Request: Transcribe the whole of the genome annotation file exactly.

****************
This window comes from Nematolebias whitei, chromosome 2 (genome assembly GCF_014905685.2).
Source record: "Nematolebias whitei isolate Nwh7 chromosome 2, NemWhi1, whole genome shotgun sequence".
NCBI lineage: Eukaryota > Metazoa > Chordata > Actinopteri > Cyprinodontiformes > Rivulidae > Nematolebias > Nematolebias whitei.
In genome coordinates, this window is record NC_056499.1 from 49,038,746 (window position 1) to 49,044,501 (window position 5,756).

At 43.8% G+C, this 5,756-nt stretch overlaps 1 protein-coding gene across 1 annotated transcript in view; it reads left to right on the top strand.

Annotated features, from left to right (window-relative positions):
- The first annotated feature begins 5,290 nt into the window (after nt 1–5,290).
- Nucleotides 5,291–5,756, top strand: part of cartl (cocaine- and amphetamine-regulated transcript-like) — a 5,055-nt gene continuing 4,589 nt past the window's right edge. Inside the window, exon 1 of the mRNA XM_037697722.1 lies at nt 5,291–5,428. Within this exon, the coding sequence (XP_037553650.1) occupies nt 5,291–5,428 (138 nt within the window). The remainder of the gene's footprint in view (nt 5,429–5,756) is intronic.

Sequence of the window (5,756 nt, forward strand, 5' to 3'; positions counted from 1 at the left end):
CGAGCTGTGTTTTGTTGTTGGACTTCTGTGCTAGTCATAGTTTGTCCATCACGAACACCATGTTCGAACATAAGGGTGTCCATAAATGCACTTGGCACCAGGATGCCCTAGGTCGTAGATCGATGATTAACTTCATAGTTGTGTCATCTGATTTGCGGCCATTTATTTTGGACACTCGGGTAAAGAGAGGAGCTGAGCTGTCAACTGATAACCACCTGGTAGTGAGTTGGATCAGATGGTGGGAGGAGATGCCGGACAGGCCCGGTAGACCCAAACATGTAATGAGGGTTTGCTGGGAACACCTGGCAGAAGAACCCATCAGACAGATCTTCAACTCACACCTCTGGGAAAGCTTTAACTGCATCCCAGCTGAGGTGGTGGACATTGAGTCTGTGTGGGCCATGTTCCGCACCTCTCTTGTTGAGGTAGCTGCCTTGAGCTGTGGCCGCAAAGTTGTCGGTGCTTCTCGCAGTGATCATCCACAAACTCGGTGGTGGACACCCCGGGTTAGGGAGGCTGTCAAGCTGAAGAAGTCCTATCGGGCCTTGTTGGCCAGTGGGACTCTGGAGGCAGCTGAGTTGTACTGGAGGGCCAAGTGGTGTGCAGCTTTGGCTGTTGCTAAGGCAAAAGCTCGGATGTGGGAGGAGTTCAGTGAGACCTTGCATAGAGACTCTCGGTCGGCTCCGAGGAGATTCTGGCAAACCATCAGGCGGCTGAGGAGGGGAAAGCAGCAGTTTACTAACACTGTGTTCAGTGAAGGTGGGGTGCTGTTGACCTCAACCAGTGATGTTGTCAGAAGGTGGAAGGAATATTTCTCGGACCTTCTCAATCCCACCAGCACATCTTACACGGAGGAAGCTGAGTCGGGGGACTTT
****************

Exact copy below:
This window comes from Nematolebias whitei, chromosome 2 (genome assembly GCF_014905685.2).
Source record: "Nematolebias whitei isolate Nwh7 chromosome 2, NemWhi1, whole genome shotgun sequence".
NCBI lineage: Eukaryota > Metazoa > Chordata > Actinopteri > Cyprinodontiformes > Rivulidae > Nematolebias > Nematolebias whitei.
In genome coordinates, this window is record NC_056499.1 from 49,038,746 (window position 1) to 49,044,501 (window position 5,756).

At 43.8% G+C, this 5,756-nt stretch overlaps 1 protein-coding gene across 1 annotated transcript in view; it reads left to right on the top strand.

Annotated features, from left to right (window-relative positions):
- The first annotated feature begins 5,290 nt into the window (after nt 1–5,290).
- Nucleotides 5,291–5,756, top strand: part of cartl (cocaine- and amphetamine-regulated transcript-like) — a 5,055-nt gene continuing 4,589 nt past the window's right edge. Inside the window, exon 1 of the mRNA XM_037697722.1 lies at nt 5,291–5,428. Within this exon, the coding sequence (XP_037553650.1) occupies nt 5,291–5,428 (138 nt within the window). The remainder of the gene's footprint in view (nt 5,429–5,756) is intronic.

Sequence of the window (5,756 nt, forward strand, 5' to 3'; positions counted from 1 at the left end):
CGAGCTGTGTTTTGTTGTTGGACTTCTGTGCTAGTCATAGTTTGTCCATCACGAACACCATGTTCGAACATAAGGGTGTCCATAAATGCACTTGGCACCAGGATGCCCTAGGTCGTAGATCGATGATTAACTTCATAGTTGTGTCATCTGATTTGCGGCCATTTATTTTGGACACTCGGGTAAAGAGAGGAGCTGAGCTGTCAACTGATAACCACCTGGTAGTGAGTTGGATCAGATGGTGGGAGGAGATGCCGGACAGGCCCGGTAGACCCAAACATGTAATGAGGGTTTGCTGGGAACACCTGGCAGAAGAACCCATCAGACAGATCTTCAACTCACACCTCTGGGAAAGCTTTAACTGCATCCCAGCTGAGGTGGTGGACATTGAGTCTGTGTGGGCCATGTTCCGCACCTCTCTTGTTGAGGTAGCTGCCTTGAGCTGTGGCCGCAAAGTTGTCGGTGCTTCTCGCAGTGATCATCCACAAACTCGGTGGTGGACACCCCGGGTTAGGGAGGCTGTCAAGCTGAAGAAGTCCTATCGGGCCTTGTTGGCCAGTGGGACTCTGGAGGCAGCTGAGTTGTACTGGAGGGCCAAGTGGTGTGCAGCTTTGGCTGTTGCTAAGGCAAAAGCTCGGATGTGGGAGGAGTTCAGTGAGACCTTGCATAGAGACTCTCGGTCGGCTCCGAGGAGATTCTGGCAAACCATCAGGCGGCTGAGGAGGGGAAAGCAGCAGTTTACTAACACTGTGTTCAGTGAAGGTGGGGTGCTGTTGACCTCAACCAGTGATGTTGTCAGAAGGTGGAAGGAATATTTCTCGGACCTTCTCAATCCCACCAGCACATCTTACACGGAGGAAGCTGAGTCGGGGGACTTT